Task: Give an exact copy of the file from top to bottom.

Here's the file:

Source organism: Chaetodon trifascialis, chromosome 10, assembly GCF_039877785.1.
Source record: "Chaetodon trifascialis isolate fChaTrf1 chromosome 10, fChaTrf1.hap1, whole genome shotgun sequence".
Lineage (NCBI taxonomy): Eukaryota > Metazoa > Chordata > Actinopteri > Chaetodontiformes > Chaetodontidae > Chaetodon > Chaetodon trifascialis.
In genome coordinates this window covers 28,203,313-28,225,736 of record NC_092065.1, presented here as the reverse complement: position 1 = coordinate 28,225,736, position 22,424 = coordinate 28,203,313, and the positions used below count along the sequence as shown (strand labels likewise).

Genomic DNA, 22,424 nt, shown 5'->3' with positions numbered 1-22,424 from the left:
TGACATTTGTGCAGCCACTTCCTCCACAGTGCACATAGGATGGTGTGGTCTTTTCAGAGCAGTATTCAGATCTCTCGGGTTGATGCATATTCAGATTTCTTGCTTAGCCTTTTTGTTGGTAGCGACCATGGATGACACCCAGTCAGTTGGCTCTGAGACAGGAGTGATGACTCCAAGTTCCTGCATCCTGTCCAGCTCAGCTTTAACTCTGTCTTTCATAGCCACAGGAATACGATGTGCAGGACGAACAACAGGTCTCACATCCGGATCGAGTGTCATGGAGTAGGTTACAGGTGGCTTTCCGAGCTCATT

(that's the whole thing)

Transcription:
Source organism: Chaetodon trifascialis, chromosome 10, assembly GCF_039877785.1.
Source record: "Chaetodon trifascialis isolate fChaTrf1 chromosome 10, fChaTrf1.hap1, whole genome shotgun sequence".
Lineage (NCBI taxonomy): Eukaryota > Metazoa > Chordata > Actinopteri > Chaetodontiformes > Chaetodontidae > Chaetodon > Chaetodon trifascialis.
In genome coordinates this window covers 28,203,313-28,225,736 of record NC_092065.1, presented here as the reverse complement: position 1 = coordinate 28,225,736, position 22,424 = coordinate 28,203,313, and the positions used below count along the sequence as shown (strand labels likewise).

Genomic DNA, 22,424 nt, shown 5'->3' with positions numbered 1-22,424 from the left:
TGACATTTGTGCAGCCACTTCCTCCACAGTGCACATAGGATGGTGTGGTCTTTTCAGAGCAGTATTCAGATCTCTCGGGTTGATGCATATTCAGATTTCTTGCTTAGCCTTTTTGTTGGTAGCGACCATGGATGACACCCAGTCAGTTGGCTCTGAGACAGGAGTGATGACTCCAAGTTCCTGCATCCTGTCCAGCTCAGCTTTAACTCTGTCTTTCATAGCCACAGGAATACGATGTGCAGGACGAACAACAGGTCTCACATCCGGATCGAGTGTCATGGAGTAGGTTACAGGTGGCTTTCCGAGCTCATT